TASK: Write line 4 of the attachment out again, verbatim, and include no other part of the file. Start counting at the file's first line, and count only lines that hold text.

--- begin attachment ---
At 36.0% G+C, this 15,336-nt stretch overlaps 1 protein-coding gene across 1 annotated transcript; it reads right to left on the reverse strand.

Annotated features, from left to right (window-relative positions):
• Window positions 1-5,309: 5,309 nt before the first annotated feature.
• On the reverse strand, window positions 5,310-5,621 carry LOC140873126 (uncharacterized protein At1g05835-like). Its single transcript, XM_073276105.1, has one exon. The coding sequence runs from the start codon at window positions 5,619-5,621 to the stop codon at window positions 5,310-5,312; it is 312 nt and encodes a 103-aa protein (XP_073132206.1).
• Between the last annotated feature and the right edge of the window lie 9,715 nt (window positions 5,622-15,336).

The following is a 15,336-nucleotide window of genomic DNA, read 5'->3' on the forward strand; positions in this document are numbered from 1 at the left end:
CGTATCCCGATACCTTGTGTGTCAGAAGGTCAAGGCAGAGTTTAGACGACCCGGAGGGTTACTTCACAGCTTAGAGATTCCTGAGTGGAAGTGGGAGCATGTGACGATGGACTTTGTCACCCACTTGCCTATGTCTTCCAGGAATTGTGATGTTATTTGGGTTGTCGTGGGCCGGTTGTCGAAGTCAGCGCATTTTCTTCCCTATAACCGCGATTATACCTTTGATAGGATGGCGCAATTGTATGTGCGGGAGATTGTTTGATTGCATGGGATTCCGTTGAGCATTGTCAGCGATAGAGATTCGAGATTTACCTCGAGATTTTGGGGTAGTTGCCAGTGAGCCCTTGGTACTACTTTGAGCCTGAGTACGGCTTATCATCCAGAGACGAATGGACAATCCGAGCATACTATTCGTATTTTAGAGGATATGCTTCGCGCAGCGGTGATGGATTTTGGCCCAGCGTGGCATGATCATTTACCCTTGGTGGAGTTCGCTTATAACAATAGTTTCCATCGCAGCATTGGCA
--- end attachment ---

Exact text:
• On the reverse strand, window positions 5,310-5,621 carry LOC140873126 (uncharacterized protein At1g05835-like). Its single transcript, XM_073276105.1, has one exon. The coding sequence runs from the start codon at window positions 5,619-5,621 to the stop codon at window positions 5,310-5,312; it is 312 nt and encodes a 103-aa protein (XP_073132206.1).